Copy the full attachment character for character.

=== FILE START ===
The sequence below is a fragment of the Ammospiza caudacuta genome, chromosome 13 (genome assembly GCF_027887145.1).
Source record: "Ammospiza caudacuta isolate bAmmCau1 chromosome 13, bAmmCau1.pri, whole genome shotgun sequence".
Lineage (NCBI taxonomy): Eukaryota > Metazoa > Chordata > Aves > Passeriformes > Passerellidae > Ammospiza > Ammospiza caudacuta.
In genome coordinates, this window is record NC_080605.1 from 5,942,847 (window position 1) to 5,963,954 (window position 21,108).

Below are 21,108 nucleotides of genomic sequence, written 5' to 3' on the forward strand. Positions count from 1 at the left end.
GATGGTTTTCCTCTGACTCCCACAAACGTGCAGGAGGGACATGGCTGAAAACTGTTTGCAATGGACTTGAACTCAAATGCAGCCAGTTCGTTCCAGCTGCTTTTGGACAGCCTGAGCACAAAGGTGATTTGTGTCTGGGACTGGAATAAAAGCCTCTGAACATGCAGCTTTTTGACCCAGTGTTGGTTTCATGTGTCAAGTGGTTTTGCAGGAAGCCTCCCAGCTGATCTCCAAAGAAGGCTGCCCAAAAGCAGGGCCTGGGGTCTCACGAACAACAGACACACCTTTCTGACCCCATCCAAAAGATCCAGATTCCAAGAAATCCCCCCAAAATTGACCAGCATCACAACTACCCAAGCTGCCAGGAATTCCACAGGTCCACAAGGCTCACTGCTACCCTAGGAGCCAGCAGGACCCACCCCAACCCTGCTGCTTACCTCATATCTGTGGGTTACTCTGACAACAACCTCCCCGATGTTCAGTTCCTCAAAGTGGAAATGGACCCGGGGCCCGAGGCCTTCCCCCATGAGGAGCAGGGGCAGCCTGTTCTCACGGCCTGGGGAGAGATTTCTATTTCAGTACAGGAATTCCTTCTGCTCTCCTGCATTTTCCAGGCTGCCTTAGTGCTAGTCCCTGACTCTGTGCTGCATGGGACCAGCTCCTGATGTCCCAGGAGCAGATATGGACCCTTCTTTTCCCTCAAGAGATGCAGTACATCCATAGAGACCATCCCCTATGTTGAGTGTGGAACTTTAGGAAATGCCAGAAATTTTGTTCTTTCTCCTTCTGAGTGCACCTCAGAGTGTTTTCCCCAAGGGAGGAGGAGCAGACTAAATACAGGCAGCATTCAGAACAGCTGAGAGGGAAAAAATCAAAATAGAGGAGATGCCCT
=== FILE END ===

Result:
The sequence below is a fragment of the Ammospiza caudacuta genome, chromosome 13 (genome assembly GCF_027887145.1).
Source record: "Ammospiza caudacuta isolate bAmmCau1 chromosome 13, bAmmCau1.pri, whole genome shotgun sequence".
Lineage (NCBI taxonomy): Eukaryota > Metazoa > Chordata > Aves > Passeriformes > Passerellidae > Ammospiza > Ammospiza caudacuta.
In genome coordinates, this window is record NC_080605.1 from 5,942,847 (window position 1) to 5,963,954 (window position 21,108).

Below are 21,108 nucleotides of genomic sequence, written 5' to 3' on the forward strand. Positions count from 1 at the left end.
GATGGTTTTCCTCTGACTCCCACAAACGTGCAGGAGGGACATGGCTGAAAACTGTTTGCAATGGACTTGAACTCAAATGCAGCCAGTTCGTTCCAGCTGCTTTTGGACAGCCTGAGCACAAAGGTGATTTGTGTCTGGGACTGGAATAAAAGCCTCTGAACATGCAGCTTTTTGACCCAGTGTTGGTTTCATGTGTCAAGTGGTTTTGCAGGAAGCCTCCCAGCTGATCTCCAAAGAAGGCTGCCCAAAAGCAGGGCCTGGGGTCTCACGAACAACAGACACACCTTTCTGACCCCATCCAAAAGATCCAGATTCCAAGAAATCCCCCCAAAATTGACCAGCATCACAACTACCCAAGCTGCCAGGAATTCCACAGGTCCACAAGGCTCACTGCTACCCTAGGAGCCAGCAGGACCCACCCCAACCCTGCTGCTTACCTCATATCTGTGGGTTACTCTGACAACAACCTCCCCGATGTTCAGTTCCTCAAAGTGGAAATGGACCCGGGGCCCGAGGCCTTCCCCCATGAGGAGCAGGGGCAGCCTGTTCTCACGGCCTGGGGAGAGATTTCTATTTCAGTACAGGAATTCCTTCTGCTCTCCTGCATTTTCCAGGCTGCCTTAGTGCTAGTCCCTGACTCTGTGCTGCATGGGACCAGCTCCTGATGTCCCAGGAGCAGATATGGACCCTTCTTTTCCCTCAAGAGATGCAGTACATCCATAGAGACCATCCCCTATGTTGAGTGTGGAACTTTAGGAAATGCCAGAAATTTTGTTCTTTCTCCTTCTGAGTGCACCTCAGAGTGTTTTCCCCAAGGGAGGAGGAGCAGACTAAATACAGGCAGCATTCAGAACAGCTGAGAGGGAAAAAATCAAAATAGAGGAGATGCCCT